The Seventh Circuit noted that the ALJ relied on nonmedical testimonial evidence to determine that Hickman's impairment did not medically equal Listing 101.03A. The court held that reliance on nonmedical testimonial evidence was inappropriate. The court observed that 20 CFR 416.926(a) states that "[w]hen we make a finding regarding medical equivalence, we will consider all relevant evidence in your case record." However, the court stated that the regulation is quite clear that "medical case records" are considered the primary "relevant" form of evidence. Moreover, the court cited 20 CFR 416.926(b), which states that "[w]e will always base our decision about whether your impairment(s) is medically equal to a listed impairment on medical evidence only." Hickman argued "that the ALJ improperly discounted Dr. Lindseth's report in favor of evidence gleaned from nonmedical witnesses during the hearing." The Seventh Circuit agreed, stating that SSA's regulations require that the findings regarding medical equivalence must be made based on medical evidence alone. The Seventh Circuit concluded that Hickman had a medical condition that was medically equivalent to the impairment set forth in Listing 101.03. The Seventh Circuit reversed the judgment of the district court and remanded the case with instructions to enter judgment in Hickman's favor.
The Seventh Circuit based its findings on 20 CFR 416.926(b), which states, "[w]e will always base our decision about whether your impairment(s) is medically equal to a listed impairment on medical evidence only." However, we intended the phrase "medical evidence only" in this context only to exclude consideration of the vocational factors of age, education, and work experience. Other than such vocational factors, however, in accordance with 20 CFR 416.926(a), SSA considers all relevant evidence in the case record when it makes a finding on medical equivalence.
The Seventh Circuit decision differs from SSA's national rule by requiring it to consider only a narrow definition of medical evidence, that is, evidence from medical sources, in determining medical equivalence and not permitting the use of other relevant evidence. The agency, on the other hand, interprets "medical evidence" broadly so as to include not just objective test results or other findings reported by medical sources, but other information about a claimant's medical conditions and their effects, including the claimant's own description of his or her impairments. Thus, the court's decision that medical equivalence is decided based solely on evidence from medical sources interprets the "medical evidence only" language of the regulation more narrowly than we intend.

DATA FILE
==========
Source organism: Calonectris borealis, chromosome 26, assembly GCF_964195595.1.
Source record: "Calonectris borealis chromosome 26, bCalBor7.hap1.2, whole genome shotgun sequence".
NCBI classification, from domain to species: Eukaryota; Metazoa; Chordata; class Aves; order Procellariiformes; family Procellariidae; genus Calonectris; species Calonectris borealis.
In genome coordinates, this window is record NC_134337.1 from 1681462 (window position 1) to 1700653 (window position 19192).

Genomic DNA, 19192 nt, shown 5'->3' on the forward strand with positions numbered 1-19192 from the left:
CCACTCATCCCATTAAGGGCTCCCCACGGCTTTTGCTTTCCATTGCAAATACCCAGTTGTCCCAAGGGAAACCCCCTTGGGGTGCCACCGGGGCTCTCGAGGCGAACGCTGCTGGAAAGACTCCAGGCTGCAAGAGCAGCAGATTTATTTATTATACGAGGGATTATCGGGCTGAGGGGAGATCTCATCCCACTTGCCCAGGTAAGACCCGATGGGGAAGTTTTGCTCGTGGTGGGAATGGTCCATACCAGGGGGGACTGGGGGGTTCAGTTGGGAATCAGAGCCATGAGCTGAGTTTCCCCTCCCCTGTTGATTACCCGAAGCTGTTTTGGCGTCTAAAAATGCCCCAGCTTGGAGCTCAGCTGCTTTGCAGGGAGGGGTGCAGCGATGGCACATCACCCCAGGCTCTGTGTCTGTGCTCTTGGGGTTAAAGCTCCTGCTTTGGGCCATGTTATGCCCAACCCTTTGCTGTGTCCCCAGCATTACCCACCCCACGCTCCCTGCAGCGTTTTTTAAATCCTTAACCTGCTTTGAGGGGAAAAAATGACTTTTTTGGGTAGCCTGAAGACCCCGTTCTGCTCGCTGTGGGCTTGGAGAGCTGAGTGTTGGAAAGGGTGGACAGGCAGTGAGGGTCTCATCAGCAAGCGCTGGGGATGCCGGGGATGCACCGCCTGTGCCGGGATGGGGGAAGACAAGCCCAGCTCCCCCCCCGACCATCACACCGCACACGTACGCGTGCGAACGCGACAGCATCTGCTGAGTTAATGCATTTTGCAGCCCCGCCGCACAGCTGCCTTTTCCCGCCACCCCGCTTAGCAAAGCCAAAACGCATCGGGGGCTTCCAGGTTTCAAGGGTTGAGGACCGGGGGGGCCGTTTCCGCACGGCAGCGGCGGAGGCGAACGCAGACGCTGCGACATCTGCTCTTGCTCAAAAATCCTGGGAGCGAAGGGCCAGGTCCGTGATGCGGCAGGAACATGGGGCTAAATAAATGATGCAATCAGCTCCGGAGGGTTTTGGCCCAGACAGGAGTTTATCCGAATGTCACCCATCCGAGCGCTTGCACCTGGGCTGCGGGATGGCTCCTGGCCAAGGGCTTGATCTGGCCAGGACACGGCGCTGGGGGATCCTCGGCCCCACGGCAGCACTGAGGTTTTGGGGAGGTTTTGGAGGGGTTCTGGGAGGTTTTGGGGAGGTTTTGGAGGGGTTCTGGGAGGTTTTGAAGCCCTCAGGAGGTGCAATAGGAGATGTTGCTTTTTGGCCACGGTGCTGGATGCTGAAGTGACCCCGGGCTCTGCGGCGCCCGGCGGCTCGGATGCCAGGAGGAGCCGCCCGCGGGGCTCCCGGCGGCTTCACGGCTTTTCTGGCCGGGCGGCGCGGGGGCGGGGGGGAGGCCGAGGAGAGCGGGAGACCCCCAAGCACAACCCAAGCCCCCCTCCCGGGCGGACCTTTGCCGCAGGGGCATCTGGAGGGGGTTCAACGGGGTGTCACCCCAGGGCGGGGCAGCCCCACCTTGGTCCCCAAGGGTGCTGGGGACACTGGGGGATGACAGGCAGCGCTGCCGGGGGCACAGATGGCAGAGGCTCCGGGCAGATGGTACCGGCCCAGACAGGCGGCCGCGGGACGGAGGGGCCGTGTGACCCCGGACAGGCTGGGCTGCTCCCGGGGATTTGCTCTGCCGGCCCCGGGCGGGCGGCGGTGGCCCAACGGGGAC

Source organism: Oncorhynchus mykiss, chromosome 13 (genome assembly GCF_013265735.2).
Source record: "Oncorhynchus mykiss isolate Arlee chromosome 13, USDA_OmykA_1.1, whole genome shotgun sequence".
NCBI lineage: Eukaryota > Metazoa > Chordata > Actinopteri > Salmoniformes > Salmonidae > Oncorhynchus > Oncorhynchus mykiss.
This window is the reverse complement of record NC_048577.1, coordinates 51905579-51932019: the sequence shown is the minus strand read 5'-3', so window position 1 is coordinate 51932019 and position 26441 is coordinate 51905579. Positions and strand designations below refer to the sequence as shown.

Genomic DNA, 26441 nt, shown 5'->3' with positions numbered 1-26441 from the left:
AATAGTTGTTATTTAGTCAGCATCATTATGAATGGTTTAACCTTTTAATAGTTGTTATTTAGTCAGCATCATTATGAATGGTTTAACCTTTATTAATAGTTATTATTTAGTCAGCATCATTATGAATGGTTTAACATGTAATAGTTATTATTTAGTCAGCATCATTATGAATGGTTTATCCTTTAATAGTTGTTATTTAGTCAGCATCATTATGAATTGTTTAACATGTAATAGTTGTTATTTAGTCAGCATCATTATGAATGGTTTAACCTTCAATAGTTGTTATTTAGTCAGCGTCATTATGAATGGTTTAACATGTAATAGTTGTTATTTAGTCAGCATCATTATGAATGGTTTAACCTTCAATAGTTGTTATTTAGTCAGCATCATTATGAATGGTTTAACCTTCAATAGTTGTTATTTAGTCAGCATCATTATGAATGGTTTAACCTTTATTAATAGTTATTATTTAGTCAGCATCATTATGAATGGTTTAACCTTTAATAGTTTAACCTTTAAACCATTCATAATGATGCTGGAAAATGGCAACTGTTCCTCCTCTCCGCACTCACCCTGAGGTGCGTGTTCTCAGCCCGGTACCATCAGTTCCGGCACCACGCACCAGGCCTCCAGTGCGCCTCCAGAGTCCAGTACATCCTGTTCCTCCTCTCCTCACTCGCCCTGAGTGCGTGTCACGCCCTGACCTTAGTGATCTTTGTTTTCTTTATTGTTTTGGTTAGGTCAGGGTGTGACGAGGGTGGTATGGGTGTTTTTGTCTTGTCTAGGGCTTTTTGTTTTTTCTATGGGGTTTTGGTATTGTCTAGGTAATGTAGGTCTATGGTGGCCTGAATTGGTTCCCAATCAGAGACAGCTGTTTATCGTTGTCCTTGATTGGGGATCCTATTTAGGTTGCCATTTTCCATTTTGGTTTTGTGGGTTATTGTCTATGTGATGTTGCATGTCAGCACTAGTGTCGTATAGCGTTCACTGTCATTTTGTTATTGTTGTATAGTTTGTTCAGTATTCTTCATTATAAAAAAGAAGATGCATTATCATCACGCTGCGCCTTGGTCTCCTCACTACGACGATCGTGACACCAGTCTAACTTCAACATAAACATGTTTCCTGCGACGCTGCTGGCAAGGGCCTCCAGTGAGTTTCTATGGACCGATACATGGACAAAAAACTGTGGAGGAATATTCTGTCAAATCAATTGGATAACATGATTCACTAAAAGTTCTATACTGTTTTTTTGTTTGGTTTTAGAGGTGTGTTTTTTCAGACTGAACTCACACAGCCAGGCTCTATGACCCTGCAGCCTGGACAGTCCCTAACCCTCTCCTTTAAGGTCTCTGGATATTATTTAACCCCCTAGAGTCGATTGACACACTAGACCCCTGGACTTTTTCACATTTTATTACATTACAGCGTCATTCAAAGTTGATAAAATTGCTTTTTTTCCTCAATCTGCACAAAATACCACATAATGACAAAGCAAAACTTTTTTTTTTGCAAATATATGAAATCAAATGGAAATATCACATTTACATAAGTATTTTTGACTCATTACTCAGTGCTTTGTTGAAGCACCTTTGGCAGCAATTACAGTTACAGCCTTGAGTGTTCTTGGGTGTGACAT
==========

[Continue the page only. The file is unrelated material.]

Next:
This Ruling applies only to cases in which the claimant resides in Illinois, Indiana or Wisconsin at the time of the determination or decision at any level of administrative review; i.e., initial, reconsideration, ALJ hearing or Appeals Council review.
In determining medical equivalence, we will use only information obtained from health care professionals. We will not use any evidence from a source other than a health care professional in determining medical equivalence. We intend to clarify the language at issue in this case at 20 CFR 404.1526 and 416.926 through the issuance of a regulatory change, and we may rescind this Ruling once we have clarified the regulations.
 Although Hickman was a childhood disability case involving the interpretation of the title XVI regulation, the same standard for determining medical equivalency applies to adults and children under both title II and title XVI programs.
 20 CFR Part 404, Subpart P, Appendix 1, Listing 101.03 states in pertinent part "Deficit of musculoskeletal function due to deformity or musculoskeletal disease and one of the following: A. Walking is markedly reduced in speed or distance despite orthotic or prosthetic devices.."
 The court noted that when SSA amended the regulations in 1997 it added a rule that explicitly eliminates any recourse to nonmedical evidence. The new rule, 20 CFR 416.926(b), provides that medical equivalence must be based on medical findings only. The title II regulation was not amended nor does it include similar language. However, in the preamble to the amended regulations, we stated: "[T]his is not a substantive change, but a clearer statement of our longstanding policy.. Although some of the text of 20 CFR 416.926(a) will differ from the text of 20 CFR 404.1526(a), both sections. will continue to provide the same substantive rules." 62 FR 6408, February 11, 1997, at 6413.
 In accordance with 20 CFR 416.926(a), SSA considers all relevant evidence in the case record when it makes a finding on medical equivalence. Although the companion regulation for title II, 20 CFR 404.1526(a), does not contain this language, SSA applies the same equivalency policy under both titles.